Looking forward to some hopefully differentiated features.

Just supporting big binary files in a hassle-free way would go a huge way to being better than Git and Gitlab.

What would you consider to be hassle-free?

As someone who's also read about how Git and Mercurial started (and how Bitkeeper is involved in it), I'm interested in seeing how it will play out. I hope it does work out for you and your team. Thanks for getting it out there.

I'm also interested how open-sourcing BK will improve the other systems, too.

> I'm also interested how open-sourcing BK will improve the other systems, too.

#mercurial in Freenode right now is monitoring this thread, very relevant to our interests.

Someone at Facebook in #mercurial right now is trying it on some Facebook repo, to compare performance.

If they are interested we would be happy to help them tune performance.

Ha! I'll be checking that out in Freenode now. (Wonder what mpm would say after all this time...)

Thanks for providing this level of detail; it's interesting to see the considerations that went into your decision.

How / why did you decide to use the Apache license rather than the GPL?

(It seems like a viral license might protect you a little bit, if you want to prevent your competitors from forking and improving your code base and then using it to compete against you.)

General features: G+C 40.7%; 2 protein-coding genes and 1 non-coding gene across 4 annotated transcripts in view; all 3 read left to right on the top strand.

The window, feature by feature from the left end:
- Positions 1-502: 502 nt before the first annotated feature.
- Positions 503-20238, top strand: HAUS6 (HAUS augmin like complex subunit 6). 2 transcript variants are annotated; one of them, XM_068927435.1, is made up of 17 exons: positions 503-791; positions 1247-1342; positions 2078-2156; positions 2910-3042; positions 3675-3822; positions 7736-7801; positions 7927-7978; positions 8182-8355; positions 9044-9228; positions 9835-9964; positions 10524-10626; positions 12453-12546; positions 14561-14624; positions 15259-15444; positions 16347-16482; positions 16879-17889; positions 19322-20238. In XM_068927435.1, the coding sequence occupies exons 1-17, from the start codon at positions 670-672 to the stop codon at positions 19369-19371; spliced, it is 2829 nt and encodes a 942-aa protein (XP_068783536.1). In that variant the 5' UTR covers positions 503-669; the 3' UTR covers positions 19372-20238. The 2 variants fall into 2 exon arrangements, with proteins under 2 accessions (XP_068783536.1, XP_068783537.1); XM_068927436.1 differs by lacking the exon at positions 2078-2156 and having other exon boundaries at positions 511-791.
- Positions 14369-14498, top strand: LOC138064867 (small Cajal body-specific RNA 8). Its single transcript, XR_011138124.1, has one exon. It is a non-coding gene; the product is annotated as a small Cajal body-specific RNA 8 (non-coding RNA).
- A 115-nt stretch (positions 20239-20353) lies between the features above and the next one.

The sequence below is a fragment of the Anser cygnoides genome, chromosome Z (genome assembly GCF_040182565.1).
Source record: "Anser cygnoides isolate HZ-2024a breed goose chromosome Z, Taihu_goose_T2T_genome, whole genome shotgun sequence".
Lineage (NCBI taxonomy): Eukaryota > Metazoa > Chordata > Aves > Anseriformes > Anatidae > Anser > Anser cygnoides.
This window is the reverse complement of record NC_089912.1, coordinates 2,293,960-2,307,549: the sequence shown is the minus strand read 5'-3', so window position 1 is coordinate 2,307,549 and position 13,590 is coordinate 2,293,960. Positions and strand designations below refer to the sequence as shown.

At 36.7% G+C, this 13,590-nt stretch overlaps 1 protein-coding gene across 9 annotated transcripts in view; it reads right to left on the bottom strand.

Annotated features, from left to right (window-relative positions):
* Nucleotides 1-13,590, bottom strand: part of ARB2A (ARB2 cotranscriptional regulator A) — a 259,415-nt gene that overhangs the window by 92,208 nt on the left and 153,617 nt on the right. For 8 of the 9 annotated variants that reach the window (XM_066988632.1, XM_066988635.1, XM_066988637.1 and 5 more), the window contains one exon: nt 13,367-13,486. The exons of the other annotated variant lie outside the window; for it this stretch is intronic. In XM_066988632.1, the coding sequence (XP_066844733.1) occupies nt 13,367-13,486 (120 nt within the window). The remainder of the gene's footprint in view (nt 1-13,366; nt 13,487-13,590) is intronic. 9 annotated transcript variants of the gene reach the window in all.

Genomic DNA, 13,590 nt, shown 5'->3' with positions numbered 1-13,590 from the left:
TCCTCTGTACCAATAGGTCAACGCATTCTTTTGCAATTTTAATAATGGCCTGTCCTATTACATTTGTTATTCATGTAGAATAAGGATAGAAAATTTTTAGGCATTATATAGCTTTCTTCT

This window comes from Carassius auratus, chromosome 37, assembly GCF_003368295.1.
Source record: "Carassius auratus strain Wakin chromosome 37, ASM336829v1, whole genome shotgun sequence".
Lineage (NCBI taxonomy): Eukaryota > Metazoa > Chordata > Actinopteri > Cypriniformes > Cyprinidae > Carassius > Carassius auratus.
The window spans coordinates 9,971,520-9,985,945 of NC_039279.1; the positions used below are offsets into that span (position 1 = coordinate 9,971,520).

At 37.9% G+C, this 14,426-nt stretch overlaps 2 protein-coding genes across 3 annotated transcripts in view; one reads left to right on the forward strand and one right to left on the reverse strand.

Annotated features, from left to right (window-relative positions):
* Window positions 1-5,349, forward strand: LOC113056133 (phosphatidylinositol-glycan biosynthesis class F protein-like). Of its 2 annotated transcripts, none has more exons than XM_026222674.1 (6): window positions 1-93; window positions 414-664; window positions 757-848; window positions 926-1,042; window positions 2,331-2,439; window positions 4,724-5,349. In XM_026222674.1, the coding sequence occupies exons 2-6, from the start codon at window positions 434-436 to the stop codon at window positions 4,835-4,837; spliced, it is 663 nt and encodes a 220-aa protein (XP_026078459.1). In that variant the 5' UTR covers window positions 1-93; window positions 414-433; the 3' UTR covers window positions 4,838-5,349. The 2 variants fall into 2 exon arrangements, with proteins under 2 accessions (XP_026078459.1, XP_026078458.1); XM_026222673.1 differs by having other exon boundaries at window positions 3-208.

We decided to go all in on open source. Given our history, anything but a "here ya go" license wasn't going to go over well. We're aware that someone could fork it and compete against us, good on them if they can. Making money in this space isn't easy and if they can do better than us we'll ask 'em for a job. We know the source base :)

As to why that license, I think it was because LLVM or clang or both had recently picked that and all the lawyers at all the big companies liked that one. We don't particularly care, if everyone yells that it should have been GPL we'll fork it and relicense it under the GPL. Our thought was that Apache is well respect and even more liberal than the GPL but we can be convinced otherwise.

(Apache2 has a number of explicit clauses that make it preferable for open-sourcing commercial software. For example, it automatically grants a patent license for any patents used by the software, but then terminates that license if a licensee sues over that software only [as opposed to React's original patent clause, which could be construed as terminating the license if you sue Facebook at all and got them into a lot of trouble], so that contributors can include patches covered under their patents without poisoning it for everyone. It also defines that all contributions are licensed under Apache2 as well, so that if you take patches and then incorporate them into your commercial software, the contributor can't turn around and sue you for them. And it's GPL3-compatible, which many other permissive licenses aren't.)